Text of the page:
After two years of toil on an Olympics-linked electrical project, 50-year-old Dai Yi has been packed off to his country home, unable to witness first-hand the fruits of his work at the Beijing Games.
Dai is one of many laborers and others lacking Beijing residence papers who say they have been ordered out as the city’s pre-Games clean-up turns toward its millions of ragtag migrants.
“The authorities will not let us stay. It’s because of the Olympics,” said the diminutive laborer, his work-roughened hands dragging two beat-up suitcases through a crowd at Beijing’s main train station.
Headed home to poverty-stricken Anhui Province, Dai has lost the roughly 1,000 yuan (about US$145) in monthly earnings that was an important lifeline to his extended family of eight back home.
“I don’t have a job now so I won’t be able to make any money until I figure out what to do,” he said.
Dai and other migrants said they were instructed by authorities to leave Beijing this week as the city enters the homestretch for the Beijing Olympics, which begin on Aug. 8.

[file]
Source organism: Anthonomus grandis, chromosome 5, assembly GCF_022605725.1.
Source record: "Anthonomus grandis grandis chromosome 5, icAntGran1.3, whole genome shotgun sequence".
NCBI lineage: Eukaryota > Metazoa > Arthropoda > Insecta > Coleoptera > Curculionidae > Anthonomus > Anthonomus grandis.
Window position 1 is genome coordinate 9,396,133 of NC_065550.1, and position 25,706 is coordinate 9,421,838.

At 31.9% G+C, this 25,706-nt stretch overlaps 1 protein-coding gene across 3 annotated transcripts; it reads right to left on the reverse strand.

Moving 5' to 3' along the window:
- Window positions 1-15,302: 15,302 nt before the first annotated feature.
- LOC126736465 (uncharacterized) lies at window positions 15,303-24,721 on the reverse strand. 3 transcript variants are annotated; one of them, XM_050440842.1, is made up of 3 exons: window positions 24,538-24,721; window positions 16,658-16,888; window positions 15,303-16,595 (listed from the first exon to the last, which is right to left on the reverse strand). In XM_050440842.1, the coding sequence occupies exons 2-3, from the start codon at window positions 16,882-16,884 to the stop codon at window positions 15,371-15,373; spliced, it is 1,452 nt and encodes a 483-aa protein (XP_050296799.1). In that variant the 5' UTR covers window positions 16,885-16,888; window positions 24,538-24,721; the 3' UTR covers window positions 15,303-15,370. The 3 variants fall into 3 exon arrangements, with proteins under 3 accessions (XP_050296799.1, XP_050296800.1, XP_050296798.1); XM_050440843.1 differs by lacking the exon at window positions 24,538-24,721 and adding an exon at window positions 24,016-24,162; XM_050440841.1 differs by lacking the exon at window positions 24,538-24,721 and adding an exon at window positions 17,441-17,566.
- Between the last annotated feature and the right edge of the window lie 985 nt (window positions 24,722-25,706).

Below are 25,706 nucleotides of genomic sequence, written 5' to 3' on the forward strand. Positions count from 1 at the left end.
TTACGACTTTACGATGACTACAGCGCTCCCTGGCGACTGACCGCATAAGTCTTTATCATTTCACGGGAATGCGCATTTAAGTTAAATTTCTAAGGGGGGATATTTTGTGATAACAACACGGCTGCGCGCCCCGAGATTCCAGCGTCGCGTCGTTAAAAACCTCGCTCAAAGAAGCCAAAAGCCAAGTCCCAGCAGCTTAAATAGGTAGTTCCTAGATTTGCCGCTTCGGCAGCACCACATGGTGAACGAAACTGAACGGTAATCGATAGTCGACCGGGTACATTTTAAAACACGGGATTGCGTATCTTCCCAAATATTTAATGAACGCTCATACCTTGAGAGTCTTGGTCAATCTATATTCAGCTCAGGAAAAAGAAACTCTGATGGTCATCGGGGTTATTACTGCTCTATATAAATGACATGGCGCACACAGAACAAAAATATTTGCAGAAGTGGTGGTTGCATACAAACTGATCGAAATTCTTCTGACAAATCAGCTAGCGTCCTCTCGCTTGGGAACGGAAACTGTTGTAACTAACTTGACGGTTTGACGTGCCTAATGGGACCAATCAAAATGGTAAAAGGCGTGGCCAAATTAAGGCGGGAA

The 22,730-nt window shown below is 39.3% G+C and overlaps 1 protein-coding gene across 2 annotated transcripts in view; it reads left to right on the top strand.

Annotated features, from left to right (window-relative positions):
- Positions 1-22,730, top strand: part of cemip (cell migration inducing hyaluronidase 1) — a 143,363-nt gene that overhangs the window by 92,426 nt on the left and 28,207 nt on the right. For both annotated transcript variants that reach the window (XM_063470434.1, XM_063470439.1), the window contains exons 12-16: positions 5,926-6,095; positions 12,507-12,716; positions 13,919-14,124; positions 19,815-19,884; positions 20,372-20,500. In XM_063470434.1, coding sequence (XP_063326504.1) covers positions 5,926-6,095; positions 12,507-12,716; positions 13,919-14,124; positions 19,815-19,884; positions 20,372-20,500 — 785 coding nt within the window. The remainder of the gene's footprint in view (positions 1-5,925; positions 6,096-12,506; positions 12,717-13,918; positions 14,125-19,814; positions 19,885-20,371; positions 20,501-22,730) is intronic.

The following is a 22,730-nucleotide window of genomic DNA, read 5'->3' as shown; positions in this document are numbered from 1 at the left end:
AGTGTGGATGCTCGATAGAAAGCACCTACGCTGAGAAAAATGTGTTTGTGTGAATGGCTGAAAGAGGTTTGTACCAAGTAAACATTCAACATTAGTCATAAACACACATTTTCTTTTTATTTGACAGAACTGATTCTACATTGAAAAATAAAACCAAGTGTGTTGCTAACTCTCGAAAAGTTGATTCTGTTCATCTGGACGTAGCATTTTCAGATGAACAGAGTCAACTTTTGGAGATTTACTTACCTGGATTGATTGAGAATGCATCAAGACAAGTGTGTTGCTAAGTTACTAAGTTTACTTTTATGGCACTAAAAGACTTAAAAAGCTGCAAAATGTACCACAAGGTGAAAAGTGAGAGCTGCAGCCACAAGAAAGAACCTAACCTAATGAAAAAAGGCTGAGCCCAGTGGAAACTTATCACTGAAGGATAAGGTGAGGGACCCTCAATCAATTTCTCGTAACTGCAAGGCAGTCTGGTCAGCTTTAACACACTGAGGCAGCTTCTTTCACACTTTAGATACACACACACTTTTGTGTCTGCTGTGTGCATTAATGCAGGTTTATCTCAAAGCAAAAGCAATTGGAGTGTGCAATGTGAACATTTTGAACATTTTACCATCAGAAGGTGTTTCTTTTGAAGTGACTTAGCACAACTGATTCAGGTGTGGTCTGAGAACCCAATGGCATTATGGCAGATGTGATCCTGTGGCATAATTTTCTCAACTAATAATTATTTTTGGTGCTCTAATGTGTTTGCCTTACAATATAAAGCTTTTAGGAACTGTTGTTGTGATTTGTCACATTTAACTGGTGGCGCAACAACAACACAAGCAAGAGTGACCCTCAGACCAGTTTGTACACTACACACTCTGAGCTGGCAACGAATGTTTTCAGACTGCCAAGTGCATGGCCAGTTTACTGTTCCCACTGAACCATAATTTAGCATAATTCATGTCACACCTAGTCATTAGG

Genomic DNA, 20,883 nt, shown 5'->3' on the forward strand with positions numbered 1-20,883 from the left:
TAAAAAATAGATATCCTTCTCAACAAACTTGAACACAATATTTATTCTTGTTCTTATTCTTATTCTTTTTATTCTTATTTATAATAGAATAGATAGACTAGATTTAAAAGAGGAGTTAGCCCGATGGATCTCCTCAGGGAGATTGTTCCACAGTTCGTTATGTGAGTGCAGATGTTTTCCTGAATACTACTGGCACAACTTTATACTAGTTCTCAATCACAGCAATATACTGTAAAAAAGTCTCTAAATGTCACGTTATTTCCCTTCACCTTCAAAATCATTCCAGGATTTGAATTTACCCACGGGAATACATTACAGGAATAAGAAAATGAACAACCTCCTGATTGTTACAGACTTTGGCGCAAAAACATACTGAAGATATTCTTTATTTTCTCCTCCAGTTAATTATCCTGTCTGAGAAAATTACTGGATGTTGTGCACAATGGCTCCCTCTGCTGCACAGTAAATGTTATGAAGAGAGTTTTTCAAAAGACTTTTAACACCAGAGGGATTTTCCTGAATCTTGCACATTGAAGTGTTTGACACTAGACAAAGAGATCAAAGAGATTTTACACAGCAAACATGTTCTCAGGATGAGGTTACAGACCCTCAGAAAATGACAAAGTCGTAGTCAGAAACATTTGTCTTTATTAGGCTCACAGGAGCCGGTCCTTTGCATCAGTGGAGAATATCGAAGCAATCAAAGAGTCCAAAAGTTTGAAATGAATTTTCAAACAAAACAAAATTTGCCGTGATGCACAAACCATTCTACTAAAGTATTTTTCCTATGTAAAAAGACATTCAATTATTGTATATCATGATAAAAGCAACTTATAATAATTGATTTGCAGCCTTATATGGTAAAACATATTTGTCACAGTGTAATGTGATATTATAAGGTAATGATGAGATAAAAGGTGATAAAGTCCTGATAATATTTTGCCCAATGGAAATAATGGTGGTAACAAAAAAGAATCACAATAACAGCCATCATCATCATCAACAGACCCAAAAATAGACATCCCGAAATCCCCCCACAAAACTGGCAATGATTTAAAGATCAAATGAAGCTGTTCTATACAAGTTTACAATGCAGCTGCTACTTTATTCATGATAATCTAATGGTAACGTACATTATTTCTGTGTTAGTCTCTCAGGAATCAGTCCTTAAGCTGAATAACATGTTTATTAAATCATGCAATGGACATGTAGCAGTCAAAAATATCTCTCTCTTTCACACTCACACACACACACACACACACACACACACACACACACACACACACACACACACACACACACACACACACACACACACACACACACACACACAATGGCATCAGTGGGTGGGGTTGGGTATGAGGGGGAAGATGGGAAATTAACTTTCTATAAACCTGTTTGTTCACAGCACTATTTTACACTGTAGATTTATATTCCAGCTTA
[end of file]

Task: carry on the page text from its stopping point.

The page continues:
The last-minute makeover for the city of 17 million people has included a crackdown on its huge vice industry, a shutdown of work at construction sites, and measures to curb Beijing’s notoriously foul air.
The clean-up now also includes the rough-hewn migrants from China’s vast countryside whose hard work in often dangerous conditions and for low pay has helped fuel Beijing’s growth and build Olympic venues.
The number of migrants in the city topped 5 million at the end of last year, or nearly one in three people in the capital, the city government said at the time.
It was not clear how many such people would leave. An official with the Beijing government’s press office denied migrants were ordered out.
But several migrants said an exodus was under way.
“My feeling is that it is not fair,” Yuan Daxin said, 36, who was also at the train station on his way home.
Yuan, from the northwestern province of Gansu, labored at an office tower construction site until Sunday, when such work across the city was halted.
His employer told workers they were getting an “Olympic holiday.”
However, Yuan noted cheerily that his Beijing work helped his family back home buy its first television, which they will use to watch the Games.